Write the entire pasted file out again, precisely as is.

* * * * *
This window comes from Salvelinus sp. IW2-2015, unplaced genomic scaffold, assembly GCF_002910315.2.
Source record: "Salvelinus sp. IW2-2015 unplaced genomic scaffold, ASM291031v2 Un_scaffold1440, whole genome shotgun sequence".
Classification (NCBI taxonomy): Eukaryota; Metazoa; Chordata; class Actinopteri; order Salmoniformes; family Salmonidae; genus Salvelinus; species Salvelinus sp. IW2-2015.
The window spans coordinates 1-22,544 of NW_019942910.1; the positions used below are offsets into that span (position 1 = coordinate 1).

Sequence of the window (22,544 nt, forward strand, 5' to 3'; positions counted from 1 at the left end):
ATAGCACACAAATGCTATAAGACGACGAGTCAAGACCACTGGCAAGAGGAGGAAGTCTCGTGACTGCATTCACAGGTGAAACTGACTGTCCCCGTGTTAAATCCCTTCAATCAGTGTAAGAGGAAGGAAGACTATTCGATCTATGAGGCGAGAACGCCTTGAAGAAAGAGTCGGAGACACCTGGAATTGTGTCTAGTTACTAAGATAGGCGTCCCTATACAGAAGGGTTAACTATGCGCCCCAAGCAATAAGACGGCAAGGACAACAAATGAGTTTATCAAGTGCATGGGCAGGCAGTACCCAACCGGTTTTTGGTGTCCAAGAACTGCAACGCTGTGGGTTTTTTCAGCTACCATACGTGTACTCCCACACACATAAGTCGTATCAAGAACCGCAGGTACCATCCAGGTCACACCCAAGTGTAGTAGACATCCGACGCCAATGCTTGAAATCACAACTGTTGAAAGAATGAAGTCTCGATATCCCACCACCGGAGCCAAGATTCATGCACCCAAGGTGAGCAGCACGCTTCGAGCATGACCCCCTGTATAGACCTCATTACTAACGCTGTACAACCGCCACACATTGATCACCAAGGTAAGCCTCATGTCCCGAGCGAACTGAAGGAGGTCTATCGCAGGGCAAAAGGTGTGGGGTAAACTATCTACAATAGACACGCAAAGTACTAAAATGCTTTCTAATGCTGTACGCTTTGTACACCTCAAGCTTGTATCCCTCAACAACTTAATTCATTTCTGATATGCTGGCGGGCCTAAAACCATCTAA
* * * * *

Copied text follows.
This window comes from Salvelinus sp. IW2-2015, unplaced genomic scaffold, assembly GCF_002910315.2.
Source record: "Salvelinus sp. IW2-2015 unplaced genomic scaffold, ASM291031v2 Un_scaffold1440, whole genome shotgun sequence".
Classification (NCBI taxonomy): Eukaryota; Metazoa; Chordata; class Actinopteri; order Salmoniformes; family Salmonidae; genus Salvelinus; species Salvelinus sp. IW2-2015.
The window spans coordinates 1-22,544 of NW_019942910.1; the positions used below are offsets into that span (position 1 = coordinate 1).

Sequence of the window (22,544 nt, forward strand, 5' to 3'; positions counted from 1 at the left end):
ATAGCACACAAATGCTATAAGACGACGAGTCAAGACCACTGGCAAGAGGAGGAAGTCTCGTGACTGCATTCACAGGTGAAACTGACTGTCCCCGTGTTAAATCCCTTCAATCAGTGTAAGAGGAAGGAAGACTATTCGATCTATGAGGCGAGAACGCCTTGAAGAAAGAGTCGGAGACACCTGGAATTGTGTCTAGTTACTAAGATAGGCGTCCCTATACAGAAGGGTTAACTATGCGCCCCAAGCAATAAGACGGCAAGGACAACAAATGAGTTTATCAAGTGCATGGGCAGGCAGTACCCAACCGGTTTTTGGTGTCCAAGAACTGCAACGCTGTGGGTTTTTTCAGCTACCATACGTGTACTCCCACACACATAAGTCGTATCAAGAACCGCAGGTACCATCCAGGTCACACCCAAGTGTAGTAGACATCCGACGCCAATGCTTGAAATCACAACTGTTGAAAGAATGAAGTCTCGATATCCCACCACCGGAGCCAAGATTCATGCACCCAAGGTGAGCAGCACGCTTCGAGCATGACCCCCTGTATAGACCTCATTACTAACGCTGTACAACCGCCACACATTGATCACCAAGGTAAGCCTCATGTCCCGAGCGAACTGAAGGAGGTCTATCGCAGGGCAAAAGGTGTGGGGTAAACTATCTACAATAGACACGCAAAGTACTAAAATGCTTTCTAATGCTGTACGCTTTGTACACCTCAAGCTTGTATCCCTCAACAACTTAATTCATTTCTGATATGCTGGCGGGCCTAAAACCATCTAA